Sun at Midnight: Poems and Letters (Paperback)
An undisputed master.--The New York Times
Long out of print, this reissue is the first translation into English of the work of Muso Soseki, the thirteenth-century Zen roshi and founder of the rock garden. A gorgeous introduction by co-translator W.S. Merwin sets the stage for 130 poems and six letters to the Emperor that combine delicacy and lightness with penetrating plainness. Essential for poets, gardeners, and students of Zen.
Toki-no-Ge (Satori Poem)
Year after year
I dug in the earth
looking for the blue of heaven
only to feel
the pile of dirt
until once in the dead of night
I tripped on a broken brick
and kicked it into the air
and saw that without a thought
I had smashed the bones
of the empty sky
Born ten years after Dante Alighieric, Muso Soseki was the most famous Zen monk of his time, and is considered the father of the rock garden. Muso spent much of his early life practicing Zen in remote temples and hermitages. In spite of this isolation, his reputation grew, and he served as an advisor and teacher to several emperors, as well as to more than thirteen thousand students.
W.S. Merwin is one of the world's foremost translators of poetry.
Co-translator Soiku Shigematsu is a Zen scholar, poet, and translator who serves as the abbot of Shogen-ji Temple in Shimizu, Japan.
About the Author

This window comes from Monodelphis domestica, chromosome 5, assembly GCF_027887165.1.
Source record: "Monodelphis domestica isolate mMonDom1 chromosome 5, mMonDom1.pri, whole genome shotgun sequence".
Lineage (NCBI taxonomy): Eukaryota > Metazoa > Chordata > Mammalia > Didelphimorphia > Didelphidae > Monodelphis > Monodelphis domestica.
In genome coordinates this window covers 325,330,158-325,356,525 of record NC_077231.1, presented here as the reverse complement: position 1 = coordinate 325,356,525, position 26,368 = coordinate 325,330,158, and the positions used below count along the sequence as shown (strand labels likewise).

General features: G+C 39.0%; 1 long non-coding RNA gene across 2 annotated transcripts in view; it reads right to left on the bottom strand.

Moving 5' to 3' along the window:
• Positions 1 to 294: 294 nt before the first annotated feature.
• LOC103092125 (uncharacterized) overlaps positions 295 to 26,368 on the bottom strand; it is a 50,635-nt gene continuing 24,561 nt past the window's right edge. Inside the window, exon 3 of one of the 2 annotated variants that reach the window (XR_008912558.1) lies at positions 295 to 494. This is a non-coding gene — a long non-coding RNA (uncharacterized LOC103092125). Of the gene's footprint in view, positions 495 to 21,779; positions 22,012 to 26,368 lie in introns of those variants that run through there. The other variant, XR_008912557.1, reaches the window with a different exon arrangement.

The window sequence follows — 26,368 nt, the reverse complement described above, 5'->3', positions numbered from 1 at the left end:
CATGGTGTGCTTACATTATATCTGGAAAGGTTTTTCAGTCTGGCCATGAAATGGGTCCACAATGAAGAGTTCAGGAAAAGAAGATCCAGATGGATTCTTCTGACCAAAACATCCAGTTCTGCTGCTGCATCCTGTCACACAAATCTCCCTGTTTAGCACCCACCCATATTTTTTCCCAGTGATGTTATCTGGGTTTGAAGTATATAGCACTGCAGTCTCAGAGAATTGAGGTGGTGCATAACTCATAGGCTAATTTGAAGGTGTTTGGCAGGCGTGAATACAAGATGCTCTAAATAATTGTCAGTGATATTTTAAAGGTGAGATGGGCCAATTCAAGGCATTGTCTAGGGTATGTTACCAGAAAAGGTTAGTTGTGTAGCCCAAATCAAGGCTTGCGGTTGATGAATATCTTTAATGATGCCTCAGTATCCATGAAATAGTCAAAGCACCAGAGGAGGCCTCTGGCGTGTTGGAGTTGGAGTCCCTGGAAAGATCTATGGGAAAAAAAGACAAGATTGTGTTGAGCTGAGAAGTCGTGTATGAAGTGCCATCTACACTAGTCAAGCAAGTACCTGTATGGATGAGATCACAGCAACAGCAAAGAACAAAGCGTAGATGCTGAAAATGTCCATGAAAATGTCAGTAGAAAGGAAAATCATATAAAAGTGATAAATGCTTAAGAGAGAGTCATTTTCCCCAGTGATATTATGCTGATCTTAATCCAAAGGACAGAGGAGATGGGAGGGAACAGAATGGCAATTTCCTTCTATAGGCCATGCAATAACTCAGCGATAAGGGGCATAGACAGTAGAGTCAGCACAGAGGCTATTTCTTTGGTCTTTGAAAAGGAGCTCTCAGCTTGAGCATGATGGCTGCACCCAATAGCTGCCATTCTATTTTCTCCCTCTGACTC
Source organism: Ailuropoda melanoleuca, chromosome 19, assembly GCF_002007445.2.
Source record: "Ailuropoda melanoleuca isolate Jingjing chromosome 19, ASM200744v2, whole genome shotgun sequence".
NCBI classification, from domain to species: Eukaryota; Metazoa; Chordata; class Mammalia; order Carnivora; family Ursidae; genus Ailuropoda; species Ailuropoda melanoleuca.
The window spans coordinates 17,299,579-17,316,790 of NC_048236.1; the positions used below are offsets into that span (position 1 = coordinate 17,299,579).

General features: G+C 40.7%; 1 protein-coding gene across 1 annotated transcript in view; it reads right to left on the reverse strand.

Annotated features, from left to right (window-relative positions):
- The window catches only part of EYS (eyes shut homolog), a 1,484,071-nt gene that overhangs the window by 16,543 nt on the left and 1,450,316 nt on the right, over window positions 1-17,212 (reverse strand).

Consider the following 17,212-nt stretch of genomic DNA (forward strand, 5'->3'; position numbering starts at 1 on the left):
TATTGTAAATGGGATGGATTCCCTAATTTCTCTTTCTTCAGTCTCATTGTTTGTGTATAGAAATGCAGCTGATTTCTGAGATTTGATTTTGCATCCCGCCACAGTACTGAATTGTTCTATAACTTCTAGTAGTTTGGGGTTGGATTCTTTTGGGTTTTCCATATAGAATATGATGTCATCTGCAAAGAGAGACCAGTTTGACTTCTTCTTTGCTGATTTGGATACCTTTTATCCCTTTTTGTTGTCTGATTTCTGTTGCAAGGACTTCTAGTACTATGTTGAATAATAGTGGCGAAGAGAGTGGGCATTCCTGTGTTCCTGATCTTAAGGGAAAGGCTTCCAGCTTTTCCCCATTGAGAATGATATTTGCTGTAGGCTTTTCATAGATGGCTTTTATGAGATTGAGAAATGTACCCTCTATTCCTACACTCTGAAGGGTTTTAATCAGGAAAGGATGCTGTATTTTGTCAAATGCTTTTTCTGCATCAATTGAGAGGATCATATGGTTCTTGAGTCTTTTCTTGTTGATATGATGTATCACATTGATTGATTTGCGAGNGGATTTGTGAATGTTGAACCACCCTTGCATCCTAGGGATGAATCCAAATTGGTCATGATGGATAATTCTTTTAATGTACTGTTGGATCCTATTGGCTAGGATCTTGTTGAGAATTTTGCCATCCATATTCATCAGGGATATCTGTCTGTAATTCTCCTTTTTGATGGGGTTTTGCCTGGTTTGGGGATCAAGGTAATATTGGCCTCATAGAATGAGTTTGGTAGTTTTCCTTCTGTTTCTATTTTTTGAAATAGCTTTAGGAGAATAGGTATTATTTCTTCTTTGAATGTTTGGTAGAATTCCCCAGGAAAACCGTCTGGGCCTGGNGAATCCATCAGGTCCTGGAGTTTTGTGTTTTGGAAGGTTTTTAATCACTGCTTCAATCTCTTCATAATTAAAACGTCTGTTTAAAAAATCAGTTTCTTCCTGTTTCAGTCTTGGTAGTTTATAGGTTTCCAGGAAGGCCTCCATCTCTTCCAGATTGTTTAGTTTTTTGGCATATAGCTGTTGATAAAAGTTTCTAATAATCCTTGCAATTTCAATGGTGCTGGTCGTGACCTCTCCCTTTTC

Muso Soseki: Born ten years after Dante, in 1275, Muso Soseki was the most famous Zen monk of his time, and is considered the father of the rock garden. Muso began studying Buddhism at the age of six, and he spent much of his early life practicing Zen in remote temples and hermitages. In spite of this isolation, Muso's reputation grew, and he served as an advisor and teacher to several emperors, as well as to more than 13,000 students, over the course of his lifetime. In his old age, Muso again withdrew from court life and devoted himself to the study of Buddha dharma, spending much of his time cultivating the Zen gardens for which he is best known. Muso died in 1351, leaving behind numerous gardens and an enormous body of poetry and prose. In honor of his influence over Japanese politics and culture, Muso was posthumously renamed Muso Kokushi, or national Zen teacher, by the Japanese Emperor Go-Daigo. W.S. Merwin: W.S. Merwin, U.S. Poet Laureate from 2010-11, won the Pulitzer Prize for Poetry twice, most recently for The Shadow of Sirius (Copper Canyon, 2009), and the National Book Award for Migration: New and Selected Poems (Copper Canyon, 2005). Author and translator of over fifty books, Mr. Merwin lives in Hawaii and France. Soiku Shigematsu: Soiku Shigematsu is a Zen scholar, poet, and translator. His past translations include A Zen Forest: Sayings of the Masters and A Zen Harvest: Japanese Folk Zen Sayings. Shigematsu has been honored with the Jerome J. Shestack Poetry Prize from The American Poetry Review. In addition to his work as a translator, Shigematsu writes free-verse poetry in Japanese. He has also taught at Shizuoka University, San Diego State University, UC Davis, and Kansai Medical University. Simegatsu now serves as the abbot of Shogen-ji Temple in Shimizu, Japan.